The Agronomists, Ep 12: Dean Toews and Mark Brock on strip-tillage pros, cons, and fertility management


Two provinces and thousands of kilometres apart, farmers Dean Toews and Mark Brock run surprisingly similar strip-tillage systems.

The benefits are similar too, even with substantially different soil types and weather conditions, as these farmers share on this episode of The Agronomists. From lessons learned, to equipment choices and fertility management, learn more about the practice of strip-tillage here.

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Mark Brock farms near Staffa, Ont., growing soybeans, corn, edible beans, winter wheat, and trying winter canola. Soil is variable, a few stones, and clay loam in texture.

Dean Toews farms about 4,000 at MacGregor, Man. on mainly sandy loam soil, and grows corn, edible beans, sunflowers, and soybeans


  • Strip tillage. What does it really mean for our panelists?
  • For Dean it’s a low intensity of tilling, but high intensity in a small strip. Considered zero-till between the strips. An 8″ wide strip every 30 inches
  • This is how Dean treats most of his row crop acres now. Used to be just for corn, but that’s changing.
  • Mark — create black strip of soil, warming up the soil in that strip. 30 inch rows, working about a third of the field
  • Biggest benefit for Dean — first one is soil erosion. They are able to do less tilling. One pass is a huge benefit as well.

CLIP 1: Corn School: Strip tillage could mean being on a field one to two days later

  • How has strip tilling changed on Mark’s farm? The only real difference is adding more crops.
  • Dean has added shank units to his strip-tilling. Going about 8 inches deep — there’s a lot to be found that deep down (but it also breaks up plow pan layer).
  • How does the Yetter hold up to clay? It holds up pretty good, but can still be pretty gooey if it gets loamy. Depends on soil moisture. If you aren’t going to drag the cultivator through…you can’t drag the strip-tiller through.
  • What is a stale seedbed? Mark defines it as there is no tillage or anything done to it come spring. It’s strip-tilled in the fall, and settles over winter. They don’t freshen the strips up in the spring, just seed directly in.
  • Do you need RTK for it? It’s necessary.

CLIP 2: Corn School: How does strip till impact your soil test?

  • Nutrient management
  • How do you handle soil testing in the strips? It varies…but it’s never a full soil test, for Dean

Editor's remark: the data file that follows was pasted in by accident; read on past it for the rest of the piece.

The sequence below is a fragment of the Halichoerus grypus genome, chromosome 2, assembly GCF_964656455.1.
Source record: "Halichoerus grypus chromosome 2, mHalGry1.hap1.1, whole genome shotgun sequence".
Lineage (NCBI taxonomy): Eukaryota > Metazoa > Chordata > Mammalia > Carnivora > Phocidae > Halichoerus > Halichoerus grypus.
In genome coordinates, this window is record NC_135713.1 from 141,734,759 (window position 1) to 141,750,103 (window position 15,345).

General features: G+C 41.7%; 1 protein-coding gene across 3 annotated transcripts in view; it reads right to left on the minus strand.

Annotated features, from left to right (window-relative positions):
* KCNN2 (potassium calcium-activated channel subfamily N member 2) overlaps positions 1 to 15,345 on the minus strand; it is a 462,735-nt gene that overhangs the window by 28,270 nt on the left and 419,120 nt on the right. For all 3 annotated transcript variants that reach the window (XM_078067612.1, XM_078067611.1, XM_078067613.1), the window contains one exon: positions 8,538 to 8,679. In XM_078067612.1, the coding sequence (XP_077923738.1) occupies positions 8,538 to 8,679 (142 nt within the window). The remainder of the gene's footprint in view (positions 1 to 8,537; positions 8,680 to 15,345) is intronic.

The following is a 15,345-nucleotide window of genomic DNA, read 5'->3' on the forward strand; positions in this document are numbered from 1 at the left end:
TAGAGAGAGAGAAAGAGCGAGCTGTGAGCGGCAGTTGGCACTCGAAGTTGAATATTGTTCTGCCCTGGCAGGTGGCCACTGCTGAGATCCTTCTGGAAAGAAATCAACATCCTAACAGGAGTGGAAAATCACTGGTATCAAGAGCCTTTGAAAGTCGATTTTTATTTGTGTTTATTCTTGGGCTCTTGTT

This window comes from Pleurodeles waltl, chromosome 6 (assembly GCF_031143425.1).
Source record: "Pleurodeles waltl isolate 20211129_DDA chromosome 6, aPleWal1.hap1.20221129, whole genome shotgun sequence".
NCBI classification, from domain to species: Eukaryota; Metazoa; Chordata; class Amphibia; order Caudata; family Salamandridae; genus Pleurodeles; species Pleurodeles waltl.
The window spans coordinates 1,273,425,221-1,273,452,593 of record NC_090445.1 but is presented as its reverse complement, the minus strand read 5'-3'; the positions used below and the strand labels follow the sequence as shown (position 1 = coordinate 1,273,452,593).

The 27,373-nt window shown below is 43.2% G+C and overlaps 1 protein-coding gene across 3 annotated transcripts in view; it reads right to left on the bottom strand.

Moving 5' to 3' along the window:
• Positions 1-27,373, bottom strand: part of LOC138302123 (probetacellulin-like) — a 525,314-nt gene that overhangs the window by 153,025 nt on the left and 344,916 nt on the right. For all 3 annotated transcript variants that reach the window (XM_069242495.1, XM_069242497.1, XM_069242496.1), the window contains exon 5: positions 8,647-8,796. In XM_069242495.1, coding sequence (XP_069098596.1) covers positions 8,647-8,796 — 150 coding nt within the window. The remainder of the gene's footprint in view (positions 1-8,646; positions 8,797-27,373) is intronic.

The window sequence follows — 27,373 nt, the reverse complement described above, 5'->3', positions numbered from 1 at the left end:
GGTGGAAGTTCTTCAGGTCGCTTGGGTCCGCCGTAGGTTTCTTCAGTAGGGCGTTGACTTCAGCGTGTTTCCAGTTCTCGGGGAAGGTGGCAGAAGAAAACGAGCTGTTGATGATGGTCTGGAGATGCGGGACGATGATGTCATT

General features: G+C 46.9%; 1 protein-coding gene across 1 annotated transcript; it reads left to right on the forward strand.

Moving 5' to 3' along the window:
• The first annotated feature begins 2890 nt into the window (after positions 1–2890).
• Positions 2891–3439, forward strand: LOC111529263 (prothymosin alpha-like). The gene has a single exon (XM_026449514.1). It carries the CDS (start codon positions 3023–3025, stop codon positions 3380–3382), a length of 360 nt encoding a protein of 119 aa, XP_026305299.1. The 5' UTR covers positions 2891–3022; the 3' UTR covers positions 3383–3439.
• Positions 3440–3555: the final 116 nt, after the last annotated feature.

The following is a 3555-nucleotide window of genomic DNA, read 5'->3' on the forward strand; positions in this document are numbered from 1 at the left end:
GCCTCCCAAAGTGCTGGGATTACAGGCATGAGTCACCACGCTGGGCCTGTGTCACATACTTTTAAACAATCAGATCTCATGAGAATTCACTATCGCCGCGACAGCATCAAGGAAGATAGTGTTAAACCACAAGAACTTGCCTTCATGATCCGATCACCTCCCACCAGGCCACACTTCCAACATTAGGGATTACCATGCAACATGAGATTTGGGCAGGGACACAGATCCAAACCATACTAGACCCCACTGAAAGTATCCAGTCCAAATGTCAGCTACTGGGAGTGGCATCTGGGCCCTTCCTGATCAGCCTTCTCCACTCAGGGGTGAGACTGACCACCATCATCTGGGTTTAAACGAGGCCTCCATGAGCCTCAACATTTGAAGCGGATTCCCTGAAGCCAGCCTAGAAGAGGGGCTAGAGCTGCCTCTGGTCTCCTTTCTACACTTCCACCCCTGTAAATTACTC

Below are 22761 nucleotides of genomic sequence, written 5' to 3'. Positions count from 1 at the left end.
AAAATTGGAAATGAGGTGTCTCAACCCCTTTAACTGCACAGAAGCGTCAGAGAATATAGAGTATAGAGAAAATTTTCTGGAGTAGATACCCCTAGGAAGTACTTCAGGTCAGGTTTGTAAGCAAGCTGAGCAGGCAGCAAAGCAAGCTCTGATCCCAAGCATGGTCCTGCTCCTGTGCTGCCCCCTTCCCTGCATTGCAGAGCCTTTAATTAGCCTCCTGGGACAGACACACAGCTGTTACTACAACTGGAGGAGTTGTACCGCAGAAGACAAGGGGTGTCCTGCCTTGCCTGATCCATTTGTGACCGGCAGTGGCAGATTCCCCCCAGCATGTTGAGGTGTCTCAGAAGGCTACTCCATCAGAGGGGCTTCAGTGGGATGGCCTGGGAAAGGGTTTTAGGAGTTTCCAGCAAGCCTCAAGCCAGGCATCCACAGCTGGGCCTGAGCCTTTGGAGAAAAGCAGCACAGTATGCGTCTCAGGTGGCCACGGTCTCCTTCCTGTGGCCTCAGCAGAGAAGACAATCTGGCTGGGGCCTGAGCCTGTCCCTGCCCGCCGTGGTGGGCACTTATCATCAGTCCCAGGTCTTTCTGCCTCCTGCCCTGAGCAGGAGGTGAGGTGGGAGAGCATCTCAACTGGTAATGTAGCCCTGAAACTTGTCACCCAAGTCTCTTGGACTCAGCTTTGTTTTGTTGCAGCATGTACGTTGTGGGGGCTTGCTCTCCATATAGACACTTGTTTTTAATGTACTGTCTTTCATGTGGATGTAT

• Mark takes about 70 per cent of its nutrients from chicken manure that is broadcast, so they don’t have “hot zones” as some other producers may have.
  • Dean strip-tills in the spring, not fall. So they set the strip-till units up to have liquid N and sulphur, and dry potash as a dry product
  • Mark’s plan going into this fall is to put potash into the soil with his strip-tiller
  • It’s not all about yield, it’s about profit per acre
  • They are seeing some pretty big benefits
  • Strip-tillage and weed control — it plays a huge part in weed control, especially with cover cropping. It “covers” the ground and allows you to not disturb the field.
  • Is Dean seeing more adoption of strip-tillage in Manitoba? They started in 2013, and didn’t know of anyone else in Manitoba that was doing it at the time. Now there’s a handful of people doing it, but still not highly adopted.
  • Head further east to Ontario, and there’s a lot more being done for sure. Plenty of farmers have had success with it, Mark says.

CLIP 3: Corn School: Searching For The Perfect Strip Till Berm

  • Machines! Machines! Machines! Watch the clip above for some great info on some of the strip-tillers out there, featuring RealAgriculture’s resident agronomist Peter “Wheat Pete” Johnson
  • Biostrips — neither have tried, but find it fascinating. It’s on Mark’s bucket list — they are going to try this year. Stay tuned!
  • For those that are curious about strip-tillage, what’s your best piece of advice? Mark says to find a mentor, someone you really respect. Don’t be afraid to try something new — on a small scale — and don’t be afraid to ask lots of questions. Dean says don’t take on too many acres at once, and get your ducks in a row before you try. Do your research!


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